Expected shopping surge in the late hours of Cyber Monday: Three hours in the evening of Cyber Monday (8-11 p.m. in each local market) are expected to bring in more online revenue than the average 24-hour day. Conversion rates will reach their peak during the last hour of Cyber Monday (11 p.m. – midnight) at four times the annual average.
Top retail promotion drivers: Search drove the majority of online sales on Cyber Monday at 41.7 percent (paid search at 22.9 percent, organic search at 18.8 percent). Direct traffic and email drove 24.8 percent and 24.9 percent respectively. Paid search saw the strongest growth at 8.3 percent YoY.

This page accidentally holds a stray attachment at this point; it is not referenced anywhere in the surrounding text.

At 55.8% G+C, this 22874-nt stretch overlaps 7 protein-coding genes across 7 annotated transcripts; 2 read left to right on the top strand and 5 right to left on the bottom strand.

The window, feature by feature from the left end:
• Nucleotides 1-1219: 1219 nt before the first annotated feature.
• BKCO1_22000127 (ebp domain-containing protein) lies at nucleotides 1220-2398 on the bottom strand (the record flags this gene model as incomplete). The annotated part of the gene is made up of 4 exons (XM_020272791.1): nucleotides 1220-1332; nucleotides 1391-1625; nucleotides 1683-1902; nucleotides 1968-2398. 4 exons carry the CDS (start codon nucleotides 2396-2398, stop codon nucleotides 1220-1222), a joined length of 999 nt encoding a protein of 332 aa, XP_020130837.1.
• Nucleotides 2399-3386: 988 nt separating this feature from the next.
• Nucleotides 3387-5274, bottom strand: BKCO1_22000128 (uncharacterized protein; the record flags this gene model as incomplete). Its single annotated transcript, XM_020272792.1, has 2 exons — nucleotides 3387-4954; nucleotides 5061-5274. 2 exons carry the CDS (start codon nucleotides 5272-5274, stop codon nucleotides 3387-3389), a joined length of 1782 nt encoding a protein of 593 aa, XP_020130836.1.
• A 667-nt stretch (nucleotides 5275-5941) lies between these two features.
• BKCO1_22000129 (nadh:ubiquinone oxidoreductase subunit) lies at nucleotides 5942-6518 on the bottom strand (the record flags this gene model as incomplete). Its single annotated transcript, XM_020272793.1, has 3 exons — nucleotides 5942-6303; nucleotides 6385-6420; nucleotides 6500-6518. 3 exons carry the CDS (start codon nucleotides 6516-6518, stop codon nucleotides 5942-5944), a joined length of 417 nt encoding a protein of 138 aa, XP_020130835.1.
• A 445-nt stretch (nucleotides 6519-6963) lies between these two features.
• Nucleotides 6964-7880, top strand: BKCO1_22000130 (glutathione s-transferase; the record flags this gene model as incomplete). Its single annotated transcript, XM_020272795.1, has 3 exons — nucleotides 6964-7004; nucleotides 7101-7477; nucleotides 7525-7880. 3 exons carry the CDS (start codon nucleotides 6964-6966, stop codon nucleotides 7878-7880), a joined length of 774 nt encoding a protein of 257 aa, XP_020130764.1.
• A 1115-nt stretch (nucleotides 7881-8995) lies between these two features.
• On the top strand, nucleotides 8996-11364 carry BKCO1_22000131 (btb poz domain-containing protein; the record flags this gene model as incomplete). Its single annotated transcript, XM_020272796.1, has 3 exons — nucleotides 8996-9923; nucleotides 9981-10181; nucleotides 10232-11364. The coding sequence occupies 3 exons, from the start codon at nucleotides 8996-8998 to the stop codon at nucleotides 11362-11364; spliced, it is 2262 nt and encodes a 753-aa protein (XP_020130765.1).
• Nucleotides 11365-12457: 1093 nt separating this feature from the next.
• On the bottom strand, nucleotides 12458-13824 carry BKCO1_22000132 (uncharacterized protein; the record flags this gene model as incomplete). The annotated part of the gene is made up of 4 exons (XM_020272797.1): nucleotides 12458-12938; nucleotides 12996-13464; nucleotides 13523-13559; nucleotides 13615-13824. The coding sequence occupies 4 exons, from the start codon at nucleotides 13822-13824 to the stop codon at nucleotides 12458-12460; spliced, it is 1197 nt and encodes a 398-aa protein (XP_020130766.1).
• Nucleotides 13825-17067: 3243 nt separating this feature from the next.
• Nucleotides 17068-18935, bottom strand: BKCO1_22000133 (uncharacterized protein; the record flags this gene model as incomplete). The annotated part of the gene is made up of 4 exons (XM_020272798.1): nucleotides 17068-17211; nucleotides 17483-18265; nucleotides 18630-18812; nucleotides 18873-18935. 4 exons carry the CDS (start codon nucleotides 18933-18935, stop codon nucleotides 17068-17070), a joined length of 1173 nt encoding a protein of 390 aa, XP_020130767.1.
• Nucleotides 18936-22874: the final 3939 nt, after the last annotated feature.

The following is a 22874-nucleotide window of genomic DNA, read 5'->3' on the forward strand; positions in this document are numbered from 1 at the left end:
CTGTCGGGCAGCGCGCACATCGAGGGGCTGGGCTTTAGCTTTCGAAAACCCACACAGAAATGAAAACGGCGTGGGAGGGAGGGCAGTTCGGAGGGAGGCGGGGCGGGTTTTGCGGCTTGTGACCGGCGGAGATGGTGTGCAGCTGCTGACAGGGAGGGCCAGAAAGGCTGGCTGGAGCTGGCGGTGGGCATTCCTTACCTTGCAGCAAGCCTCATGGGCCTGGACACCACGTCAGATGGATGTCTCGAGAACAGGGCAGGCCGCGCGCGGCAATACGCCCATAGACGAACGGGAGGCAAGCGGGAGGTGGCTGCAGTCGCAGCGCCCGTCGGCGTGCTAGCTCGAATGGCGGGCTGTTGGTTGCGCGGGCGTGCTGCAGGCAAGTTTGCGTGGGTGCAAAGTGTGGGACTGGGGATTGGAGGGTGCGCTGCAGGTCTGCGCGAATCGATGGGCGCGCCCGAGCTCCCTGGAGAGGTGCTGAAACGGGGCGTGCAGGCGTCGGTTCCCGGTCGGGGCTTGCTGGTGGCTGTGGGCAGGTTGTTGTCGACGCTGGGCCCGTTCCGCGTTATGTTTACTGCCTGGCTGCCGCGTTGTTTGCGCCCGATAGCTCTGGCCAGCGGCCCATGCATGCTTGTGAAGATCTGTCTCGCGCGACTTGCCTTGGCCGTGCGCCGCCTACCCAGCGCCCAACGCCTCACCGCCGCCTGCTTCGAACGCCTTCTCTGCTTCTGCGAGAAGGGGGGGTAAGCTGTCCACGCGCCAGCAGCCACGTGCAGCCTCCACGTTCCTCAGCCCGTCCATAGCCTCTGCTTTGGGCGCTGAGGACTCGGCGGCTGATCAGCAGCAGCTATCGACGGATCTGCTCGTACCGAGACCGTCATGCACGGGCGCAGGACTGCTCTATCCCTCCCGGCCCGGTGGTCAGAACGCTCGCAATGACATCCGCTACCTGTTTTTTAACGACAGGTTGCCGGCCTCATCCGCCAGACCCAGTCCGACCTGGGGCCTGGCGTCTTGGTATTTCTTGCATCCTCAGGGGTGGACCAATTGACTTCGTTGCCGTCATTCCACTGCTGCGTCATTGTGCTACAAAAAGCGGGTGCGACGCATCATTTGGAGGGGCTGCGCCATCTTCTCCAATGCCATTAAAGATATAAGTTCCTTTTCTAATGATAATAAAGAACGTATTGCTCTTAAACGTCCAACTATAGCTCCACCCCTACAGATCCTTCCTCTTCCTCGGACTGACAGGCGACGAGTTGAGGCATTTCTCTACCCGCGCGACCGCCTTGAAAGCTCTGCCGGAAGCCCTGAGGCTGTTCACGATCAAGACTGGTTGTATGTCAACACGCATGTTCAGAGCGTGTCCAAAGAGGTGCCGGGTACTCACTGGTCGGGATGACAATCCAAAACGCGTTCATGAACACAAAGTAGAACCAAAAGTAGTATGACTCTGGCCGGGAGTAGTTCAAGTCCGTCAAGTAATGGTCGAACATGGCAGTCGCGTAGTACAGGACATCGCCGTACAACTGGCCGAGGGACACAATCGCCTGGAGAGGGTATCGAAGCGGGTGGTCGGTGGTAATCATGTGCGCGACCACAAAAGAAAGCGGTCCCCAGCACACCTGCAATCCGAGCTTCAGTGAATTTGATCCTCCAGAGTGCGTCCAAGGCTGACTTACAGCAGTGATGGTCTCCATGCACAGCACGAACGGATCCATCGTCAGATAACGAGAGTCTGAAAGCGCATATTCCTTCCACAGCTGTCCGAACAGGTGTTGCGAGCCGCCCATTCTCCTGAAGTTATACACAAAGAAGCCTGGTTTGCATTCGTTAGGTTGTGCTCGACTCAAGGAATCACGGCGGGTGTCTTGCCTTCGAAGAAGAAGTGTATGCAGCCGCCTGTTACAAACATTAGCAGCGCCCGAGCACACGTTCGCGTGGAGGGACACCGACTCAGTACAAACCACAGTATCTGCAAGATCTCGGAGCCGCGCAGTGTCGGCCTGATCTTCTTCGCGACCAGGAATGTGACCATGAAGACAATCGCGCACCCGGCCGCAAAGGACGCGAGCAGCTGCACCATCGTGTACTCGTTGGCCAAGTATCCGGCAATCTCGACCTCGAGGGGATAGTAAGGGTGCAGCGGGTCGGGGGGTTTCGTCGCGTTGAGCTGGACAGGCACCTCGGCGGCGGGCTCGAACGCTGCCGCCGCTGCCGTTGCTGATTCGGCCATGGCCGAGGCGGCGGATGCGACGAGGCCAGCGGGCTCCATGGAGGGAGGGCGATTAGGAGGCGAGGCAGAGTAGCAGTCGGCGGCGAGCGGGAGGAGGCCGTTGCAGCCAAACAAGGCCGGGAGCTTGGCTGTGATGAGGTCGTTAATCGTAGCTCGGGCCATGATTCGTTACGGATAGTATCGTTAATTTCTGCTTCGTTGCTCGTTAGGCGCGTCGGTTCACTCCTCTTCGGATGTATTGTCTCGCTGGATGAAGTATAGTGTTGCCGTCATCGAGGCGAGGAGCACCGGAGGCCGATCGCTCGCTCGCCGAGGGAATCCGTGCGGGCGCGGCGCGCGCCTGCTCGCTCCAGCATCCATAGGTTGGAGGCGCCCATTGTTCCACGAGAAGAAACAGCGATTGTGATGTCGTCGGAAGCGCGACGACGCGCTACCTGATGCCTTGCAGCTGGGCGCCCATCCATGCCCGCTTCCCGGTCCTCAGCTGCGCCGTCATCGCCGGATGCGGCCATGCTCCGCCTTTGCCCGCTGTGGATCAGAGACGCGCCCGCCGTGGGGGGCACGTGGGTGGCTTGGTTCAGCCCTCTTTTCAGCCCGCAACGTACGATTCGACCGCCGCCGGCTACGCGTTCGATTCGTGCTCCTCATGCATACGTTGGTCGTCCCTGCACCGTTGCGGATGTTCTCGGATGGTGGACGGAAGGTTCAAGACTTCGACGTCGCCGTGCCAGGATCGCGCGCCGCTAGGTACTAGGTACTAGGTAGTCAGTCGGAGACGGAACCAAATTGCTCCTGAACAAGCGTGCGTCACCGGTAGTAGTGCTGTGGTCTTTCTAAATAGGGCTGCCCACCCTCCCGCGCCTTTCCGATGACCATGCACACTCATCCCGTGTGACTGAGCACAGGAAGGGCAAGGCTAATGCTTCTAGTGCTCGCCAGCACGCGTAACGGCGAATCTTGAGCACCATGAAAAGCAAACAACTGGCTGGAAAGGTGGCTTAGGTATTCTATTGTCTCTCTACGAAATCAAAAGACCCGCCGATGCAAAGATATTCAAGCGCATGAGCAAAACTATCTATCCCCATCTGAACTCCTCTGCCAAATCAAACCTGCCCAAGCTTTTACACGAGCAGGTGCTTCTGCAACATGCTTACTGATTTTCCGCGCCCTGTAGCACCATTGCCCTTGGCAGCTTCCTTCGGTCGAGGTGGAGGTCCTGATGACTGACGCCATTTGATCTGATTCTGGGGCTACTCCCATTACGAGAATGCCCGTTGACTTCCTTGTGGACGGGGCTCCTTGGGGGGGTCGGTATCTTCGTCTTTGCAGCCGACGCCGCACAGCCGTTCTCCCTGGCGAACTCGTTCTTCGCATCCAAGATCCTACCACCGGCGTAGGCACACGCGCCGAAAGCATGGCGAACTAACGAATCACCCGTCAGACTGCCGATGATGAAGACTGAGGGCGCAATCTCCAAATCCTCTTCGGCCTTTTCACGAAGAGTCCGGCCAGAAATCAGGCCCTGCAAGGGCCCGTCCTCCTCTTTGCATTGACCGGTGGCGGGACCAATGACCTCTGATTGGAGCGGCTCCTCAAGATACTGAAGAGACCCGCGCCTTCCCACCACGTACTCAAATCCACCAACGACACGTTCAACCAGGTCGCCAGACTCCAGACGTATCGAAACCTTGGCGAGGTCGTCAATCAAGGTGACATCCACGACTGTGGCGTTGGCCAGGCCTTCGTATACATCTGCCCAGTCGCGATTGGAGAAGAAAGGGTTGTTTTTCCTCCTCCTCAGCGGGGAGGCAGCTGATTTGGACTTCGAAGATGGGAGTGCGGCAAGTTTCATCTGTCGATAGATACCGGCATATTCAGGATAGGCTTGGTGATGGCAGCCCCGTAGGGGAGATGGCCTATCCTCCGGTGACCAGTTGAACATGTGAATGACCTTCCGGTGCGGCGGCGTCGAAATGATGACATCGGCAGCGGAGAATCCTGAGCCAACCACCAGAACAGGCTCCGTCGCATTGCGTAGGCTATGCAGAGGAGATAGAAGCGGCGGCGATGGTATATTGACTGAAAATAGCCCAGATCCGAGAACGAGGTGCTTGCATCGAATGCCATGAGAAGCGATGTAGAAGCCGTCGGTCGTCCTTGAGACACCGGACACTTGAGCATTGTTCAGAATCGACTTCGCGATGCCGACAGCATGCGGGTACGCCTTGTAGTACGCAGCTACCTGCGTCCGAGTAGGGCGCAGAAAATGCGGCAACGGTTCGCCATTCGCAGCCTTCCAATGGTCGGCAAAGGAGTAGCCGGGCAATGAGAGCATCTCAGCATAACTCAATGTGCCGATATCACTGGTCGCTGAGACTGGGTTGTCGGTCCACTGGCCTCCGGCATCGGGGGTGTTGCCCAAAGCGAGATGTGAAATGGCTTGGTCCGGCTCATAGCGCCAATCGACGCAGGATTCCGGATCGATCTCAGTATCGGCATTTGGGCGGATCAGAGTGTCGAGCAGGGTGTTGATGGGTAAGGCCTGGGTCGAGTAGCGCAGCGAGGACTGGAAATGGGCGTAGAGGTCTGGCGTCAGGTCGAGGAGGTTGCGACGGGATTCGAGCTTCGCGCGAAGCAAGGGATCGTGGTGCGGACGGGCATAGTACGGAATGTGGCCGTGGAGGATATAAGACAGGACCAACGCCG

Standing out from the crowd
So whilst every major retailer is gearing up if you want to stand out from the crowd you need a way of reaching your audience which is a little different. Offering a really deep discount is always one way of doing it, but to cut through the noise you need to have a compelling campaign that also resonates with your audience.
Patagonia have a history of running Black Friday campaigns which go against the norm. Having previously urged customers not to ‘buy this jacket’ and then going on to see a rise in sales, they decided to maximise the amount of good they could achieve on Black Friday.
In 2016 Patagonia ran a campaign promising to donate 100% of sales on Black Friday to grassroots environmental groups. Not 100% of profit, but actually 100% of all the money paid for the item.
Patagonia would usually expect to achieve $1.5 to $2 million in sales on a typical Black Friday. However, they factored in the promotion and forecast sales of $3.5 million. The end result was somewhat more spectacular and blew that estimate away on every front: